I know I can get the rpms to what I recall is in the Owner's manual and more than I use to cruise. I also know a fouled prop and a bottom add load to the engine.

I don't understand engines and would like to know what a WOT would show? I googled WOT and it's about matching a prop to the engine.

"“An engine that does not reach the rated RPM at wide-open-throttle is an “over-propped” condition, resulting in “lugging.” This high-torque operation puts a tremendous load on the pistons, crankshaft, and bearings. The engine runs much hotter and may overheat from having over-advanced spark timing for the reduced amount of fuel entering the engine. The mechanical strain on an over-propped marine engine is like starting an automobile in third gear from a dead stop at the bottom of a hill. This severe strain can lead to detonation, piston seizure, and engine damage.

On the other hand, an engine that revs past the recommended RPM will have higher than normal wear and can also be damaged by fatigued parts breaking and passing through the engine.

This is why it is so critical to be sure your engine is propped correctly for your boat/engine combination and the type of boating you want to do.”

I would like to add that what your engine does at WOT tells us what it will do at other throttle locations. In other words, if you are lugging at the top end, you will be lugging in the middle and at the low end."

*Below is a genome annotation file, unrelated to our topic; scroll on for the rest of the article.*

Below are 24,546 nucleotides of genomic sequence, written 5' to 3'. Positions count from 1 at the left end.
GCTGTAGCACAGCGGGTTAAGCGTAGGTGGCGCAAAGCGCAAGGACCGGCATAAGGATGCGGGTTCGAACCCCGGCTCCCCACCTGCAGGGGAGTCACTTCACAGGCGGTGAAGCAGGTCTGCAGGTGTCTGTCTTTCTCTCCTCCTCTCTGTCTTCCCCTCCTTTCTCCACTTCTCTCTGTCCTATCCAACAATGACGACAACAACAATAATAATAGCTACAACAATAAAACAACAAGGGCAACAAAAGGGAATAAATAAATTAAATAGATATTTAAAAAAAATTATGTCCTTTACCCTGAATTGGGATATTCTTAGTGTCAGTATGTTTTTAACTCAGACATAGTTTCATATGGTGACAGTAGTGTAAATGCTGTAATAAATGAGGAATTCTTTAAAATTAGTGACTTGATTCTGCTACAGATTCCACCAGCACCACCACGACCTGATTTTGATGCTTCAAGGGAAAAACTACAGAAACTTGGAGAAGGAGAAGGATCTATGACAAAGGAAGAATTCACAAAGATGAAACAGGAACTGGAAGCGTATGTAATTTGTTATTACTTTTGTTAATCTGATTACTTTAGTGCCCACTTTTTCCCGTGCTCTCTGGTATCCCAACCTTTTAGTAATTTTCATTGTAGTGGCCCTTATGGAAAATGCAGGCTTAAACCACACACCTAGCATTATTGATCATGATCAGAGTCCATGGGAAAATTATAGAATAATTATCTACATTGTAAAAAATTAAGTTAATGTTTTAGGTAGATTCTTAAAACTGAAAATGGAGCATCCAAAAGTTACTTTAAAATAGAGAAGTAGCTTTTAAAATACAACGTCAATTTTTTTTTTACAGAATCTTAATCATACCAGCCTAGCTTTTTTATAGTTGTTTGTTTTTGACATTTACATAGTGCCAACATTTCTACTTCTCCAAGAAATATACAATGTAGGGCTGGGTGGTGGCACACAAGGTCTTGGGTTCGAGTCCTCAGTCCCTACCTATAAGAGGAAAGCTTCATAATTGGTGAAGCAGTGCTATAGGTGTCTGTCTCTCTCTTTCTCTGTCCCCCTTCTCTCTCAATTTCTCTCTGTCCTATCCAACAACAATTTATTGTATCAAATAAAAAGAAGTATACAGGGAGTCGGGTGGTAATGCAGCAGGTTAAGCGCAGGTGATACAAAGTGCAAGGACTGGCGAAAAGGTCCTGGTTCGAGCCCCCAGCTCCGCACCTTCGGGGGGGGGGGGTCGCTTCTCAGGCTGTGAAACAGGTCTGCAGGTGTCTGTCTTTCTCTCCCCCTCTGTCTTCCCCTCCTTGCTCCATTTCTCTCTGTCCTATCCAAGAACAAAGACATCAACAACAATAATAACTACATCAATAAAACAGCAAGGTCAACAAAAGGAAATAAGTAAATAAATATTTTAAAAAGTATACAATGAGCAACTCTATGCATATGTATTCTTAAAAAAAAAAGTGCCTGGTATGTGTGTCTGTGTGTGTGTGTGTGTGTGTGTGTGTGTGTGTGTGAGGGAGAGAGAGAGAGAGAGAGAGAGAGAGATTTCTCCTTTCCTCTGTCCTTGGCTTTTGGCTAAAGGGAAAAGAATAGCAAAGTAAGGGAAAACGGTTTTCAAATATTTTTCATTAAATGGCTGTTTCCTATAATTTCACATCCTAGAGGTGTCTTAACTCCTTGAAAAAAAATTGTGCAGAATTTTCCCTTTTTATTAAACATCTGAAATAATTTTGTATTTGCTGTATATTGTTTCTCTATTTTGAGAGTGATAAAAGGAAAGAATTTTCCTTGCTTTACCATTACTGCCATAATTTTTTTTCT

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I'm never surprised in the hundreds of sea trials i've done with what fails under moderate stress that should be within the capabilities of the vessel. I've seen shaft flanges disintegrate with a short burst of full throttle (that one I warned them about). I've seen motor mounts that looked fine at the dock but showed broken bolts when the engine moved 1" off the beds under heavy loads in reverse. I've seen exhaust manifolds leaking profusely at high RPM under load which showed no leaks at hull speed RPM. I've seen rudder stock knees move 1/2" with a hard turn of the rudder. I've seen autopilots that had conniptions if you used the jog at hull speed.

If the owner will not permit a little stress what is he afraid of ?
I was unaware of the WOT "test". It hardly seems like a "little stress".... but I don't know much about engines. I do know that my MD17D which is quite old has a recommended OEM "RPM operating range.". As I noted in an earlier post that I never have had a need to even run at the high end of this range because I can achieve hull speed as lower RPMs.
Perhaps there are times when a burst of full throttle may be called for. I'd like to hear of some examples. But surely not for 15 minutes WOT.
My naive sense of this matter.... is that if the mfg gives a recommend max operating RPM, the user should observe it.

WOT seems to be excessive stress. Who knows, it may cause some damage.
 

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Thanks for the comments.... they are somewhat helpful.
I don't know what WOT is on my engine. I do know that 2100 RPM is what is needed to reach hull speed. I have pushed the RPMs to high 2000s at times for very brief periods... perhaps needing to give a burst of speed for some reason. The engine did not suffer. Actually I am not sure that the throttle can add more fuel... it seems to be limited by the morse cable installation travel. As I said mine may be limited to the high 2000's RPM.